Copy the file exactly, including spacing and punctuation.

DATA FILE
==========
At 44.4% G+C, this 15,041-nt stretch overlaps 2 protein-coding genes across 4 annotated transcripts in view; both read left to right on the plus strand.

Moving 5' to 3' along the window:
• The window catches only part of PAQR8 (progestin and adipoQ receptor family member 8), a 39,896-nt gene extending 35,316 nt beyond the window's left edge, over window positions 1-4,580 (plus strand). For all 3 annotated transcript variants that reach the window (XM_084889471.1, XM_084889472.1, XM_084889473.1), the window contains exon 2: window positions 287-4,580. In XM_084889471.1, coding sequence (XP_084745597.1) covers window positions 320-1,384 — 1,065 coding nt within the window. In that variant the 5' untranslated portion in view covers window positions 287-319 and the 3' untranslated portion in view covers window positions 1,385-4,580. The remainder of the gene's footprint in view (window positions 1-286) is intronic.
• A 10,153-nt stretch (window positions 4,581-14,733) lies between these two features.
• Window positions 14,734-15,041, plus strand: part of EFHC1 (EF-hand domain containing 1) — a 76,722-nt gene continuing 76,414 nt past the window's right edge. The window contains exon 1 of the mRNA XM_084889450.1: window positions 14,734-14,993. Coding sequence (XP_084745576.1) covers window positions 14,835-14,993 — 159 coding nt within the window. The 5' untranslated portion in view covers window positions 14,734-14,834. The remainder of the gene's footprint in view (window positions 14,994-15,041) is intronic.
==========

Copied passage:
At 44.4% G+C, this 15,041-nt stretch overlaps 2 protein-coding genes across 4 annotated transcripts in view; both read left to right on the plus strand.

Moving 5' to 3' along the window:
• The window catches only part of PAQR8 (progestin and adipoQ receptor family member 8), a 39,896-nt gene extending 35,316 nt beyond the window's left edge, over window positions 1-4,580 (plus strand). For all 3 annotated transcript variants that reach the window (XM_084889471.1, XM_084889472.1, XM_084889473.1), the window contains exon 2: window positions 287-4,580. In XM_084889471.1, coding sequence (XP_084745597.1) covers window positions 320-1,384 — 1,065 coding nt within the window. In that variant the 5' untranslated portion in view covers window positions 287-319 and the 3' untranslated portion in view covers window positions 1,385-4,580. The remainder of the gene's footprint in view (window positions 1-286) is intronic.
• A 10,153-nt stretch (window positions 4,581-14,733) lies between these two features.
• Window positions 14,734-15,041, plus strand: part of EFHC1 (EF-hand domain containing 1) — a 76,722-nt gene continuing 76,414 nt past the window's right edge. The window contains exon 1 of the mRNA XM_084889450.1: window positions 14,734-14,993. Coding sequence (XP_084745576.1) covers window positions 14,835-14,993 — 159 coding nt within the window. The 5' untranslated portion in view covers window positions 14,734-14,834. The remainder of the gene's footprint in view (window positions 14,994-15,041) is intronic.